What does this mean?
It will be much easier to find and reuse data if there are many labels are attached to the data. Principle R1 is related to F2, but R1 focuses on the ability of a user (machine or human) to decide if the data is actually USEFUL in a particular context. To make this decision, the data publisher should provide not just metadata that allows discovery, but also metadata that richly describes the context under which the data was generated. This may include the experimental protocols, the manufacturer and brand of the machine or sensor that created the data, the species used, the drug regime, etc. Moreover, R1 states that the data publisher should not attempt to predict the data consumer’s identity and needs. We chose the term ‘plurality’ to indicate that the metadata author should be as generous as possible in providing metadata, even including information that may seem irrelevant.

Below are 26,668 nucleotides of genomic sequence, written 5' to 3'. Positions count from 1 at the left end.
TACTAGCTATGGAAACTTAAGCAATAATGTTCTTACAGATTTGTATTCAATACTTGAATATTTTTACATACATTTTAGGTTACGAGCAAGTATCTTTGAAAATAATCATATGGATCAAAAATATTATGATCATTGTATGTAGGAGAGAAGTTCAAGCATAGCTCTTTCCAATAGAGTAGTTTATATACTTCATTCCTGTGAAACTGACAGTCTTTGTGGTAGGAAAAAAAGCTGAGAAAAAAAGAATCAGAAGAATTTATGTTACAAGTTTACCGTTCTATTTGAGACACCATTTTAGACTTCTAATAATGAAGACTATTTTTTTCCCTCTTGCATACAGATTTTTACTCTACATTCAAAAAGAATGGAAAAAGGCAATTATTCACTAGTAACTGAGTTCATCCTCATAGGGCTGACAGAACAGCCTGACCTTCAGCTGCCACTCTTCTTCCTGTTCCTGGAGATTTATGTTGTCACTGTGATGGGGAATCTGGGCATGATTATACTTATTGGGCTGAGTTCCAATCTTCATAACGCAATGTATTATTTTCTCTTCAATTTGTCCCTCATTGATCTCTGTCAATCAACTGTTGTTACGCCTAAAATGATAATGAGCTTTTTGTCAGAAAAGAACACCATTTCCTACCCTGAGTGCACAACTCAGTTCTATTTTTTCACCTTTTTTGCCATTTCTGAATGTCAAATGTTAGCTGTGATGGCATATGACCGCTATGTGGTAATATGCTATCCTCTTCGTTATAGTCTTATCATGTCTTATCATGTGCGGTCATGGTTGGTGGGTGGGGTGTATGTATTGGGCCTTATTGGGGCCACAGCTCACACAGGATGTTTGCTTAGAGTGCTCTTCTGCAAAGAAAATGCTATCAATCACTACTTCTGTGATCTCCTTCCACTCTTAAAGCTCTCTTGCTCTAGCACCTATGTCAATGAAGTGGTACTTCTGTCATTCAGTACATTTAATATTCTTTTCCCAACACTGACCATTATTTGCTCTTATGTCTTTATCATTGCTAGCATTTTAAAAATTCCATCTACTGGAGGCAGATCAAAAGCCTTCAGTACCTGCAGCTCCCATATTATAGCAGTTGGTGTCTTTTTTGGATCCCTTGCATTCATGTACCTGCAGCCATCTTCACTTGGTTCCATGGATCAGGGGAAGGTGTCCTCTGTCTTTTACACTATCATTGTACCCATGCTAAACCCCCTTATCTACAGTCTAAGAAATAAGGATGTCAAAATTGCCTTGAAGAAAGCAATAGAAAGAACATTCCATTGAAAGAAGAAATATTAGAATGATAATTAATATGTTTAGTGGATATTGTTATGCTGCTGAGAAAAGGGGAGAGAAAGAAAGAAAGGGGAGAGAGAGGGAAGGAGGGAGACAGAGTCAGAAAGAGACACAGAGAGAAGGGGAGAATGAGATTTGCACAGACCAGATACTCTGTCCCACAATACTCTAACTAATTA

Some points to take into consideration (non-exhaustive list):
- Describe the scope of your data: for what purpose was it generated/collected?
- Mention any particularities or limitations about the data that other users should be aware of.
- Specify the date of generation/collection of the data, the lab conditions, who prepared the data, the parameter settings, the name and version of the software used.
- Is it raw or processed data?
- Ensure that all variable names are explained or self-explanatory (i.e., defined in the research field’s controlled vocabulary).
- Clearly specify and document the version of the archived and/or reused data.
Links to Resources
- R1 is intended to help you avoid these mistakes: Data Sharing and Management Snafu in 3 Short Acts